Berlin is the place I cried at the Jewish Museum when I saw the map of concentration camps—the enormous, overwhelming number of them in Poland alone—or read the Pink Triangle memorial at Nollendorfplatz and realized that hundreds, probably thousands, of gay and lesbian people were forced to board trains right there at that station, trains bound for concentration camps, trains that sent them to their deaths.

But can you see the neighborhood now? Gay clubs and sleek cafes, hip clothing stores. See all the young gay men living here again, finally free after escaping countries like Chechnya and Iraq? Here is a neighborhood brought back to life, vital and elegant, a microcosm of the city itself: city of rebirth, of artistic expression, of freedom of thought. A place that’s been vilified, feared, and attacked, beaten to the edge of life. Look at it, vibrant, teeming with life, healthy and strong again. A place to live out loud.

 

 

 

 

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Friendly Ghost August 22, 2017

Filed under: Grief,Teaching,Vignettes,Writing Prompts + — Christopher DeLorenzo @ 11:04 pm
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This time the prompts were:           

Not a very pretty kitty

Once upon a time, there was a woman who had had enough

“Your soul pulls toward the canyon and then shines back,”

(from “How to Regain Your Soul,” by William Stafford)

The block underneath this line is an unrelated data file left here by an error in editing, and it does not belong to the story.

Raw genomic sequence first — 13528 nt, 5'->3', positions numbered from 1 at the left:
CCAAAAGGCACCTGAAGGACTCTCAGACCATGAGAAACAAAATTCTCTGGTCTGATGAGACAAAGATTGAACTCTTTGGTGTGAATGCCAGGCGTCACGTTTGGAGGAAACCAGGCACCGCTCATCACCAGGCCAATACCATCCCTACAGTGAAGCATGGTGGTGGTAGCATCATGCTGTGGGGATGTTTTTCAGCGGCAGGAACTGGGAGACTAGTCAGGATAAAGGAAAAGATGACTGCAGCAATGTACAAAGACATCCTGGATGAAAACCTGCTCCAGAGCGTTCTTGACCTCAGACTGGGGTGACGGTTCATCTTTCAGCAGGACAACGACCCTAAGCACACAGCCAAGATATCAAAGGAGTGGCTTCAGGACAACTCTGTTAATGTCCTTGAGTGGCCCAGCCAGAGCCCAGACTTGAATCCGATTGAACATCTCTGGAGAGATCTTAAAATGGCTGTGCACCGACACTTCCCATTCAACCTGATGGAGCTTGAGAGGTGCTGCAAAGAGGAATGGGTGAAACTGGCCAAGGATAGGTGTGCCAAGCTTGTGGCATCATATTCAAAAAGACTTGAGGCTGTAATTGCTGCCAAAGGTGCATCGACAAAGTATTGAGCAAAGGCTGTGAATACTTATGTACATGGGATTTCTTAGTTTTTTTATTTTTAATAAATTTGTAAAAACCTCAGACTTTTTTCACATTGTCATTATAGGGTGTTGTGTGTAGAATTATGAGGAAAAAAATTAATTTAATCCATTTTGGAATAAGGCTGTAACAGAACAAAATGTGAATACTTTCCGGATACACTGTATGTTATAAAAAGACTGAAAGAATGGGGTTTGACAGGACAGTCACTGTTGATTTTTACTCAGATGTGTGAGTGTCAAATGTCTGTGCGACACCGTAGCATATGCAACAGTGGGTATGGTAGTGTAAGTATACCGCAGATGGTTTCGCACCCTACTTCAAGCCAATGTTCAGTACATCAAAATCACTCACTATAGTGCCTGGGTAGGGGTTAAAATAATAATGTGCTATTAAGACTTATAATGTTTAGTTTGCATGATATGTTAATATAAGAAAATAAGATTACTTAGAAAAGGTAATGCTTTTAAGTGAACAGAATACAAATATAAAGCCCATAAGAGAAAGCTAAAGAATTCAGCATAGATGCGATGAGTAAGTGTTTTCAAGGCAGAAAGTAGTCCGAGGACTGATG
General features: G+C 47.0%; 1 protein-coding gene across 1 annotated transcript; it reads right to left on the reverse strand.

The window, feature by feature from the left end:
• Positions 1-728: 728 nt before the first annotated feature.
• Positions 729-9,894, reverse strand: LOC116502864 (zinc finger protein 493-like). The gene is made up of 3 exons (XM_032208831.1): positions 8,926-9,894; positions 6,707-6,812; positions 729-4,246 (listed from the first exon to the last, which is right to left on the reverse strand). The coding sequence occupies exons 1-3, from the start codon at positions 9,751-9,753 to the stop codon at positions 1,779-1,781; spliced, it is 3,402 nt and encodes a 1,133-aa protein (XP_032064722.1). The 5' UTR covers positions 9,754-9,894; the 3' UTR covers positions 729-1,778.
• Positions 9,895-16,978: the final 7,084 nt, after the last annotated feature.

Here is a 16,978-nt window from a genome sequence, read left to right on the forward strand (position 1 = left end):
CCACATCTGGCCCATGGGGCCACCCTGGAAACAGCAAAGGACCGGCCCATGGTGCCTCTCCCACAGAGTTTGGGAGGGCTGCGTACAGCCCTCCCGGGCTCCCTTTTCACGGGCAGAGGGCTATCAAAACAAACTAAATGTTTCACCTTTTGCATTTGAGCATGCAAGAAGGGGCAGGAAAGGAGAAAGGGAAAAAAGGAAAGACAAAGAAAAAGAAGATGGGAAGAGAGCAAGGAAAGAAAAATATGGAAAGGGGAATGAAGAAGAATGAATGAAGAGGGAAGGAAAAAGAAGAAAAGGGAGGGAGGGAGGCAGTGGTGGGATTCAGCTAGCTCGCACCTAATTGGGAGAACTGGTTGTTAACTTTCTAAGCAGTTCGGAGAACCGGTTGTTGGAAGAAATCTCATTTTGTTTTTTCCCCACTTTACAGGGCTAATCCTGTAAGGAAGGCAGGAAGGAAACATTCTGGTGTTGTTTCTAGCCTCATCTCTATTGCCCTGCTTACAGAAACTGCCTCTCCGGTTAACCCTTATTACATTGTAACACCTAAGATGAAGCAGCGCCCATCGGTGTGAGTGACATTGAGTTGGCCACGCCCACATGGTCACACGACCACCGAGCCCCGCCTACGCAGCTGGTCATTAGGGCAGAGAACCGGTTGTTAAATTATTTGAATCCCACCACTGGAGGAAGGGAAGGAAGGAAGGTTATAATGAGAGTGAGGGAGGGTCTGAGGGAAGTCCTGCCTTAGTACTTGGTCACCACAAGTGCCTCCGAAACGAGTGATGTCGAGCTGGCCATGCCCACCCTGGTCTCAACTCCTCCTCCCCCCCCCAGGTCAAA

What I wrote is below.

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You: pop up in MS Word, a document without your name in a philosophical message that makes me think. Or sometimes a poem by Naomi Shihab Nye, or Mary Oliver. You both loved and laughed at “Wild Geese“: You do not have to be good/You do not have to walk on your knees for a hundred miles in the desert, repenting. That was advice you might have given too, perhaps not so romantically.

You: come to me in inner dialogue. One day I said, “It sucks that you’re dead,” and I heard your voice reply, “It sucks being dead. It’s so boring!” I laughed then, but I worry that your spirit is tied to those splintered souls you left behind: the old friends and lovers, the ones who try to comfort one another now, like Rebecca, today, who bought me lunch and then invited me upstairs for coffee made with an old Pavoni hand pump espresso. I worry that we won’t let you go and so you still have work to do, I worry that you are still weary and that you need to rest.